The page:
• Consider the employee benefits you offer – it is common for many organisations to offer some kind of mental health benefit. This may be ‘mental health days’ – additional annual leave that employees can use to take part in some self-care activities. Other benefits include offering a subscription to an app, such as Calm or Headspace. Recent research by MHFA England found that up to 33% of employees asked said they would like more support from their employers in accessing help for mental health – many organisations do offer an Employee Assistance Programme (EAP), which connects employees to support resources, such as counselling, on a range of areas including health, finance and wellbeing 
  • Provide appropriate training to managers – having constructive and challenging conversations with an employee about their absenteeism is essential, especially if you suspect they might be struggling with a personal issue. Checking in with an employee, and discussing any difficult topics that arise, should be approached with care and you can empower your people managers by providing training to help them do so empathetically. You can also support people managers with guidance on when and how to refer to appropriate professionals, possibly outside of the organisation if needed.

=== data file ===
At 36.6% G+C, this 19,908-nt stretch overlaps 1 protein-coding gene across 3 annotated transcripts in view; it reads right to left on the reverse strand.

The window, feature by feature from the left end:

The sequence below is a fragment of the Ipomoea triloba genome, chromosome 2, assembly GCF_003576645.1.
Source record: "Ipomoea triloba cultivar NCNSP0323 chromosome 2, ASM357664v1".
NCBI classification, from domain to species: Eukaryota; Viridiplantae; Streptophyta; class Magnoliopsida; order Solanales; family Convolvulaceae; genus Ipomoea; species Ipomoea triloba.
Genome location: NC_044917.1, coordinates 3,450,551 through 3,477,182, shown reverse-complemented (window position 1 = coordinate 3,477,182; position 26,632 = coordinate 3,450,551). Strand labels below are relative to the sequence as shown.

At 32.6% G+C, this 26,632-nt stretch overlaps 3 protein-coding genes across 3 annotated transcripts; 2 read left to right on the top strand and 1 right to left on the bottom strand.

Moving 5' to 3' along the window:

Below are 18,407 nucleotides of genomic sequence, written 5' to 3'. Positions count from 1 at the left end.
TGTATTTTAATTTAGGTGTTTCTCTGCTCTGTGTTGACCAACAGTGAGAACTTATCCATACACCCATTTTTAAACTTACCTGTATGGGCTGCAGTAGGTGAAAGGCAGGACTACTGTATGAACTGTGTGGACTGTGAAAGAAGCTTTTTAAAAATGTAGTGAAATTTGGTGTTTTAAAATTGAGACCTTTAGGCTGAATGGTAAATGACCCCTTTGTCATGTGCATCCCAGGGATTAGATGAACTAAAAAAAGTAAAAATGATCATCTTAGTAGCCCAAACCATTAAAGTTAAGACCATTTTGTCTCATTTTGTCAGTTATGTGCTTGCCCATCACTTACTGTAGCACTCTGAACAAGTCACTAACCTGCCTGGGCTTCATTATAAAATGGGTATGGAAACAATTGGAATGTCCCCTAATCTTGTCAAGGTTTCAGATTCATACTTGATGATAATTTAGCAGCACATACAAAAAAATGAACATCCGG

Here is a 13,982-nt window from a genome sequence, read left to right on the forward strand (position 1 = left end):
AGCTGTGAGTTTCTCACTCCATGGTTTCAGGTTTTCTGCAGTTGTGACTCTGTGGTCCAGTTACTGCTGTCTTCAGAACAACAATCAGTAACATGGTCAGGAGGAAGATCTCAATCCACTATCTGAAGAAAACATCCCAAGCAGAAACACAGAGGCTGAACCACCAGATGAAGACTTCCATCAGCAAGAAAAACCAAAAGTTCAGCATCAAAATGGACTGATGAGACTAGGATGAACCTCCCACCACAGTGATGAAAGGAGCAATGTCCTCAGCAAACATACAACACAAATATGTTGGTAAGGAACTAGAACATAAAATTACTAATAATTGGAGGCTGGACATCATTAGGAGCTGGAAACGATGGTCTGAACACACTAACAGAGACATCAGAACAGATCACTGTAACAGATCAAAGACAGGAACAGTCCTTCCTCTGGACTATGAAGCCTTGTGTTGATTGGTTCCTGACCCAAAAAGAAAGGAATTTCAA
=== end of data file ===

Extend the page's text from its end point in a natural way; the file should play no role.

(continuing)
talking about mental health

How to reduce and manage absenteeism with edays 

edays absence management solution lets you take complete control of absence and leave tracking in your business. 

Manage and approve annual leave, monitor sickness leave, set trigger alerts to take actions, and use other features including time submission, time in attendance, TOIL, overtime and working locations, to provide complete visibility on who is on holiday, who is off sick, who is working from home, who hasn’t taken any holiday for a long time and so, so much more.

Easily report on all of this precious people data so you can gain insight into how your people are operating.

Sound good? Book a demo with us to see edays in action. 

Georgina at edays
January 4, 2023

Georgina Mackintosh is an accomplished copywriter and marketing professional with a background that spans several industries. Her writing focuses on HR topics such as employee wellbeing, engagement and experience - as well as absence management best practice, how-to guides and news from the HR sector.